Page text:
“Something I really like about garden class is seeing the animals, and planting seeds, and growing fruits, and watering plants,” said Markiaj Tero when asked about his experiences in garden class. 

Markiaj is a 5th grader at Langston Hughes Academy who has been growing food and helping care for Dreamkeeper Garden animals since he was in kindergarten. Garden is helping Markiaj to develop leadership and social skills.

“I made a lot of new friends in garden [class]. And all my friends love garden as much as I love it… This is the only class when you get to come outside, and take a breath of the fresh air, and see animals, and grow plants.” 

For students who are new or unfamiliar with the garden, Markiaj is the perfect tour guide. 

“He brings people out to the garden to show them spaces he loves,” said Markiaj’s garden teacher, Mr. Durham. “He’s a helping hand for kids who struggle, modeling good behavior and calmness with animals.”

Markiaj imagines passing on his knowledge to new kindergartners:

“I would tell them, respect the plants always. And I’d teach them how to grow plants, pick plants, and water plants, and how to feed the animals. I’d tell them they might feel peaceful in the garden because they can smell the fresh air.”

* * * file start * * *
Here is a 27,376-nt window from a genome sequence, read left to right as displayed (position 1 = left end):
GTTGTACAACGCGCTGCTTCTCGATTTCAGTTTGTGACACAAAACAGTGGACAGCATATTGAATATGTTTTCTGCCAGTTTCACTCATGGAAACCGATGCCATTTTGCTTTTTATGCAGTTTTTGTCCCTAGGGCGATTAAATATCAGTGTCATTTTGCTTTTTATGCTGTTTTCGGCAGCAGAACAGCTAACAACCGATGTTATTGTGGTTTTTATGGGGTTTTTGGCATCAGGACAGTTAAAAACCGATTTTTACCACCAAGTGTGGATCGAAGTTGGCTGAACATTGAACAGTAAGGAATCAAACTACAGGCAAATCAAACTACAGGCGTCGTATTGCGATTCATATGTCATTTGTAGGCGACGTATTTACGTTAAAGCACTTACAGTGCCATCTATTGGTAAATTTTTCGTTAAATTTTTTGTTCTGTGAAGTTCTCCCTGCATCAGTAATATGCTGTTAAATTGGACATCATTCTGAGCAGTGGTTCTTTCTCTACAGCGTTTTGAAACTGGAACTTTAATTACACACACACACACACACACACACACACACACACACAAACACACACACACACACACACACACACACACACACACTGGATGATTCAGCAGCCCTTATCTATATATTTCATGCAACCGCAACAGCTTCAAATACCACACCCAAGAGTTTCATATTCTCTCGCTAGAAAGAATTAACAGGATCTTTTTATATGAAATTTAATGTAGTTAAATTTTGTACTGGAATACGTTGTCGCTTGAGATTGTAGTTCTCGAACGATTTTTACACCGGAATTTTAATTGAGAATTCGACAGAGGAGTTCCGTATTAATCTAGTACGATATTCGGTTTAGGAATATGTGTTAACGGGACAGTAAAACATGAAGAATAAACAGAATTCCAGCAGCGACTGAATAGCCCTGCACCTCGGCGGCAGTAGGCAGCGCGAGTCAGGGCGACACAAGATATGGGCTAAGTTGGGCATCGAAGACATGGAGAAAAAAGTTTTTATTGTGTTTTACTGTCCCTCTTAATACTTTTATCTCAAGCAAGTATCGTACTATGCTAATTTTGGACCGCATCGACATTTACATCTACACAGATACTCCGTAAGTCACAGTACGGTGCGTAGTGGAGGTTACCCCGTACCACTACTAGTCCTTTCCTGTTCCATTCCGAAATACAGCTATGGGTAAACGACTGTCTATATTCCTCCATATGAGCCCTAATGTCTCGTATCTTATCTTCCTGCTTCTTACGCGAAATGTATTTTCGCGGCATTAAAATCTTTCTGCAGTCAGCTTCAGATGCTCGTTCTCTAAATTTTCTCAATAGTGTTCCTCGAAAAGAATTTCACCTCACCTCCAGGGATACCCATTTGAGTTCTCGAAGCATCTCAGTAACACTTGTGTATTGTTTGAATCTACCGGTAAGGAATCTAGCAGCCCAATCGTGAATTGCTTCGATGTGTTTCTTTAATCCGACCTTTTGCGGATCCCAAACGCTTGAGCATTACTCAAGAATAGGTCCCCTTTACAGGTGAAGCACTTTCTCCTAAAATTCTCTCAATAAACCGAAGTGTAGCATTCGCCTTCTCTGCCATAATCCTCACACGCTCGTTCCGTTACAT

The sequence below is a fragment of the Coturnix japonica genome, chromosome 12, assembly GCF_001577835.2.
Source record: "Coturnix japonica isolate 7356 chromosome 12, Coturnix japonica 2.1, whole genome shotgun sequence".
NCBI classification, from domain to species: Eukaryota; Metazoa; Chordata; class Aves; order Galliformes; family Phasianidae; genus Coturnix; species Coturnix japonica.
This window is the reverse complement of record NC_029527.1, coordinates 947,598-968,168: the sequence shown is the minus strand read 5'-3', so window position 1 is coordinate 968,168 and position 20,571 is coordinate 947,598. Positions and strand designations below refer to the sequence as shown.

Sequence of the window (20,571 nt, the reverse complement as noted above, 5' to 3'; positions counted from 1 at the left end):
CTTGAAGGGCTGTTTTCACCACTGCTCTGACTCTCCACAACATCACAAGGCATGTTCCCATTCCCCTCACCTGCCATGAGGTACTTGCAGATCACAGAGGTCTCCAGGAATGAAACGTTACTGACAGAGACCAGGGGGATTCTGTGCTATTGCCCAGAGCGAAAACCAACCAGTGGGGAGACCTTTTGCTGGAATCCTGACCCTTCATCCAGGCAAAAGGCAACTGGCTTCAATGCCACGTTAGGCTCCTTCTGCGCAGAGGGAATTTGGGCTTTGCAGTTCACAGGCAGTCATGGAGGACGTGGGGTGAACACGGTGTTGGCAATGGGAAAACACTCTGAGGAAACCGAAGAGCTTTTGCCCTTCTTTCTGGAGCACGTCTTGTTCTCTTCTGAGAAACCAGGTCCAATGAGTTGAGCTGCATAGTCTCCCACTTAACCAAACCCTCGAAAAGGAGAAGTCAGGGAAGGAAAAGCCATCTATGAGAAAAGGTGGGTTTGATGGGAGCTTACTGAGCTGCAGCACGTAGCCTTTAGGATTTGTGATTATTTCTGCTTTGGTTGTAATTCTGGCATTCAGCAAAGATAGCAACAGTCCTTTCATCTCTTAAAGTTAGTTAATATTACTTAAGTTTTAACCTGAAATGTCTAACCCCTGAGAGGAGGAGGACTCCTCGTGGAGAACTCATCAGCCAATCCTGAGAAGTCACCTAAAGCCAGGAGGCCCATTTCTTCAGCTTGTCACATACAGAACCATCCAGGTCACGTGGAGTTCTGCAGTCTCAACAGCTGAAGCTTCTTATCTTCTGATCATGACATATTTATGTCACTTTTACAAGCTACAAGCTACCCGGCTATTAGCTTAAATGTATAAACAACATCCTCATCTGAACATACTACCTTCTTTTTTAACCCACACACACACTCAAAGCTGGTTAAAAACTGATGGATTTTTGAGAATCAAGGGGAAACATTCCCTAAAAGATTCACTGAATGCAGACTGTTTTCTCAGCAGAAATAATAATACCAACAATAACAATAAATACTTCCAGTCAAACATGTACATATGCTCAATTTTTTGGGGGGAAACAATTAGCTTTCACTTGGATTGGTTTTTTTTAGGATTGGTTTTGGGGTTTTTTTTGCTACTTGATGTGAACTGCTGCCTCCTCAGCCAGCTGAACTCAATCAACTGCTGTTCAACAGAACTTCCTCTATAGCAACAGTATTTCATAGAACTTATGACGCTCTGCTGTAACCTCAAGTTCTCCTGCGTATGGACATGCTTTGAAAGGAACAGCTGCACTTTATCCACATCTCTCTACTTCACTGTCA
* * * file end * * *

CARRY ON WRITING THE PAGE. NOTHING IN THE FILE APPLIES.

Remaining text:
Langston Hughes Academy garden education team is starting an internship program for Middle School students, and Markiaj will be one of the first students to participate. Mr. Durham says, “While he could do complex gardening jobs himself, it’ll be better to use his time in the garden to let him be a role model and leader for classes of younger kids, because he can so easily connect with them and model to them.” 

His teachers have so many lovely stories about Markiaj over the years. Let’s conclude with this one from Mr. Durham:

“His imagination is exciting too. For awhile when he was younger, Markiaj really wanted to be a cowboy. When he was walking into the garden with class, he would give me a silent signal when we were passing a plum tree, take the imaginary lasso off his imaginary horse and ‘park’ the horse at that tree. That’s where he’d put his horse during garden class. It’s a funny anecdote, but the point is: garden class allows Markiaj to feel safe being exactly who he is, and that’s awesome.

Markiaj, when he was first interviewed for a student portrait in first grade.